Tag: "heart disease"

Good News: Smokers Pay Their Own Way

It is likely that cigarette taxes are near the external cost level at current rates of taxation. If the goal is for tobacco taxes to simply account for the purely external costs of smoking, then that policy goal has roughly been achieved.

Smokers cross subsidize Social Security, as well as Medicare, meaning smokers receive less in benefits paid out, even after accounting for the fact that they pay in slightly less as compared to nonsmokers…. around 13% more 24 year old smokers than 24 year old never smokers will pay into Social Security and Medicare, albeit at slightly reduced rates, but die before they reach the age of typical eligibility for benefits.

[M]ale smokers receive $5,264 less than nonsmokers from Social Security, and $2,763 less in lifetime Medicare benefits than nonsmokers. In Social Security, smokers just get benefits for a shorter period, on average. In Medicare, they get benefits for a shorter period, but are more expensive than average while doing so.

Full Austin Frakt article on the costs of smoking.

Your Fitness Today Predicts Heart Disease 40 Years from Now

In two separate studies, researchers from the University of Texas Southwestern Medical School and the Cooper Institute in Dallas analyzed fitness levels for more than 66,000 people. Over all, the research showed that a person’s fitness level at midlife is a strong predictor of long-term heart health, proving just as reliable as traditional risk factors like cholesterol level or high blood pressure.

Full article on heart health predictions based on fitness levels.

Squandering Medicare’s Money

Medicare spends a fortune each year on procedures that have no proven benefit and should not be covered. According to Rita F. Redberg, writing in The New York Times, examples abound:

  • Medicare pays for routine screening colonoscopies in patients over 75 even though the United States Preventive Services Task Force … advises against them (and against any colonoscopies for patients over 85). In 2009, Medicare paid doctors more than $100 million for nearly 550,000 screening colonoscopies; around 40 percent were for patients over 75.
  • The task force recommends against screening for prostate cancer in men 75 and older, and screening for cervical cancer in women 65 and older who have had a previous normal Pap smear, but Medicare spent more than $50 million in 2008 on such screenings.
  • Two recent randomized trials found that patients receiving two popular procedures for vertebral fractures, kyphoplasty and vertebroplasty, experienced no more relief than those receiving a sham procedure … Nevertheless, Medicare pays for 100,000 of these procedures a year, at a cost of around $1 billion.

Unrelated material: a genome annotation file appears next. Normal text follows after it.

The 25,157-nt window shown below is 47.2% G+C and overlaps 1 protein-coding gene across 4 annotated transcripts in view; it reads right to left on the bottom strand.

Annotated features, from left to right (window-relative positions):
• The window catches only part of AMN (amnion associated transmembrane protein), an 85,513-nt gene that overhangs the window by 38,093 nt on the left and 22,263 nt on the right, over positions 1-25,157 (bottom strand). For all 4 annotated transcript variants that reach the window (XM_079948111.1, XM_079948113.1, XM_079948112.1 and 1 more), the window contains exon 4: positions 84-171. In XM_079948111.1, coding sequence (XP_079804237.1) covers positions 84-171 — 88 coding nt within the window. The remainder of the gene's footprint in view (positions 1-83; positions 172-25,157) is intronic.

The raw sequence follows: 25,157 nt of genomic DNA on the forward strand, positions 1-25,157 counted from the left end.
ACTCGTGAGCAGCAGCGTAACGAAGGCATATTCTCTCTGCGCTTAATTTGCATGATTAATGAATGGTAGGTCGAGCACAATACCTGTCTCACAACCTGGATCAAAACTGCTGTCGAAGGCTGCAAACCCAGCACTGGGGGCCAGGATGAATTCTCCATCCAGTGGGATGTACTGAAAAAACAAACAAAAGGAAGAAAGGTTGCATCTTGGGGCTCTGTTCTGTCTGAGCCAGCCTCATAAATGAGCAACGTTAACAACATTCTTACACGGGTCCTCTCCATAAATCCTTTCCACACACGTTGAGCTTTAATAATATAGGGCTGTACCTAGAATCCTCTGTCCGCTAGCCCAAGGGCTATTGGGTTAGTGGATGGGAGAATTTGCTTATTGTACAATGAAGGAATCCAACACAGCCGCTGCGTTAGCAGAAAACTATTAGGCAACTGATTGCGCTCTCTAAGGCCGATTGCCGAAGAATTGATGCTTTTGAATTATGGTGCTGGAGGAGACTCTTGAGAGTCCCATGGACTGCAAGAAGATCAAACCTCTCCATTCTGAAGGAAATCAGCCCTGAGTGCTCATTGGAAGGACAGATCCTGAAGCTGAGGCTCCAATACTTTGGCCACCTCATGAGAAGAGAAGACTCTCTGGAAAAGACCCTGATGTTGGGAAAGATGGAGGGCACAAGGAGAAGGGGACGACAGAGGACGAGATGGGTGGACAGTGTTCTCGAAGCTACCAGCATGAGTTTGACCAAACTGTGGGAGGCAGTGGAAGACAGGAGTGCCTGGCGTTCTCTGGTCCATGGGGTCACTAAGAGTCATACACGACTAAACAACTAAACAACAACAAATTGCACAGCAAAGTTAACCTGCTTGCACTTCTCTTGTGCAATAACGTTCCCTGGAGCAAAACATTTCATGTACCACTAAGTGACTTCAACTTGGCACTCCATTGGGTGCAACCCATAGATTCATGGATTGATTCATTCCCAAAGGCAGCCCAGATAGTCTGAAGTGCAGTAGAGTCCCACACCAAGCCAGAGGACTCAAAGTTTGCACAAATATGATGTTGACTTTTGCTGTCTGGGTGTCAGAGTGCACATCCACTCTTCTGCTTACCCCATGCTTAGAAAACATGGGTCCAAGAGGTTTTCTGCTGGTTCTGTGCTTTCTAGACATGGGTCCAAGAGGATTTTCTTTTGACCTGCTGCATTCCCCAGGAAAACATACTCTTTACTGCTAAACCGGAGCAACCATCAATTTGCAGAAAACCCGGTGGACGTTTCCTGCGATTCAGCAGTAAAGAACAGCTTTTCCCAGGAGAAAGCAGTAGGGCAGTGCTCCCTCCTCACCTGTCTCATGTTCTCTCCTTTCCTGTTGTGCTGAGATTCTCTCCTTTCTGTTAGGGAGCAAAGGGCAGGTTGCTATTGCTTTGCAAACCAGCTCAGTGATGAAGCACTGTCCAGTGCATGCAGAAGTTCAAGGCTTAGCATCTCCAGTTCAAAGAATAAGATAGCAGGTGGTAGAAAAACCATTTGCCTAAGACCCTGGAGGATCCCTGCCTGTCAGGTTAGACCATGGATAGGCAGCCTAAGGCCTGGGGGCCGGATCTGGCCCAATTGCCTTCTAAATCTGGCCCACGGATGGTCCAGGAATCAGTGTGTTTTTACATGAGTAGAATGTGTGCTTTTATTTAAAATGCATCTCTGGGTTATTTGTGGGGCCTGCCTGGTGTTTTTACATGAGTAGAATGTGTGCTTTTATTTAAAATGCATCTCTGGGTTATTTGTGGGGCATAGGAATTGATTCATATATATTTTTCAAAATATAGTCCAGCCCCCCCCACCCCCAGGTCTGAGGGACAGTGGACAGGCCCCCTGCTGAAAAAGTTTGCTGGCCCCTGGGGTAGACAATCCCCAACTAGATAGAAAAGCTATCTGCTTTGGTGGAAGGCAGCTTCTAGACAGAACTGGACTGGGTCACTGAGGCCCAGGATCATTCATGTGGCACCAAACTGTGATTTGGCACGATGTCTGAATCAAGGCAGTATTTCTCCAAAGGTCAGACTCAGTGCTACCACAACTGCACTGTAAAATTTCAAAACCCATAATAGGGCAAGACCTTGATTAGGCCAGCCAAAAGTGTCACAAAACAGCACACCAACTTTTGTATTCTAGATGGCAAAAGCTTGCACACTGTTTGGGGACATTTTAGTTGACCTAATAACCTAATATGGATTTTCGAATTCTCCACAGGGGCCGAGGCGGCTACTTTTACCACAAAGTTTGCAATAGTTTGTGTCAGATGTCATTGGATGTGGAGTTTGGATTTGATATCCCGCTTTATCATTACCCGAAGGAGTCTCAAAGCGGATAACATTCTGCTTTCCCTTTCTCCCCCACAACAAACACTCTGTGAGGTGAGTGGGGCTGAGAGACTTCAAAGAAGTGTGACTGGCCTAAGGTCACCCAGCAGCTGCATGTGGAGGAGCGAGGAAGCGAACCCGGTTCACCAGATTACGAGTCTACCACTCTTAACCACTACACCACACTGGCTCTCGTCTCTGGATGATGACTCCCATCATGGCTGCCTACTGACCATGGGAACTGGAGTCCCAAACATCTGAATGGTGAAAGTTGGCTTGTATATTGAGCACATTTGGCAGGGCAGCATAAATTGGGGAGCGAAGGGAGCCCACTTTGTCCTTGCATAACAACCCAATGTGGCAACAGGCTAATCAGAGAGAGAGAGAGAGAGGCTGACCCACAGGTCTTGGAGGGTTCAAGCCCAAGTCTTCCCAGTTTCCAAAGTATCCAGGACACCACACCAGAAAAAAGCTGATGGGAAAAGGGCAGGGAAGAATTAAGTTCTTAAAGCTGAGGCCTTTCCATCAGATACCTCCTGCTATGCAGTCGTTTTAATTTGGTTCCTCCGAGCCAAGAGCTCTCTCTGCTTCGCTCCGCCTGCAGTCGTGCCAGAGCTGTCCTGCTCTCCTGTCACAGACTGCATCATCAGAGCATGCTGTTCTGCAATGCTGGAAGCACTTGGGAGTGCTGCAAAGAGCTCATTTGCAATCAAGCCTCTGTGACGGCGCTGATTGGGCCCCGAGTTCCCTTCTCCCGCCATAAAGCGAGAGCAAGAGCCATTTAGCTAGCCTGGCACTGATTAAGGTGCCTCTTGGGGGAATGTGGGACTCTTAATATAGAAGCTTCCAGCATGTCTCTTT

• Multiple clinical trials have shown that cardiac stents are no more effective than drugs or lifestyle changes in preventing heart attacks or death. Yet one study estimated that Medicare spends $1.6 billion on drug-coated stents … annually.
  • A recent study found that one-fifth of all implantable cardiac defibrillators were placed in patients who, according to clinical guidelines, will not benefit from them. But Medicare pays for them anyway, at a cost of $50,000 to $100,000 per device implantation.

David Friedman on Salt and Fish Oil

There is a longstanding argument for reducing the amount of salt modern Americans consume, based on evidence that a high salt diet tends to produce high blood pressure. A recent European statistical study, however, reported just the opposite of what that argument suggests — evidence that lower salt intake was correlated with an increased risk of death from heart disease. Similarly, there is evidence that an increased consumption of omega 3 oils reduces the risk of heart attacks. But it has recently been reported that it also increases the risk of the more serious form of prostate cancer.

Friedman argues that we shouldn’t be surprised by these results. We are the product of evolution that has optimized us for our environment and in any optimization equilibrium a change that improves along one dimension is likely to produce a worsening in other dimensions. He then writes:

The fact that some change produces a gain in one measurable dimension that matters to us is very poor evidence that it produces an overall gain. Before altering behavior or diet, one ought to look for evidence of net effects on life expectancy or other reasonably final goals, not merely for desirable effects on one input thereto.

The entire post is worth reading.

Salt Wars

A new JAMA study finds a strong correlation: the third of folks who eat the least salt die over three times as often as the third of folks who eat the most salt. Yet other studies almost as big find contrary effects. I find it quite disturbing that such big studies can show such different results; something is very wrong in big diet correlation study land.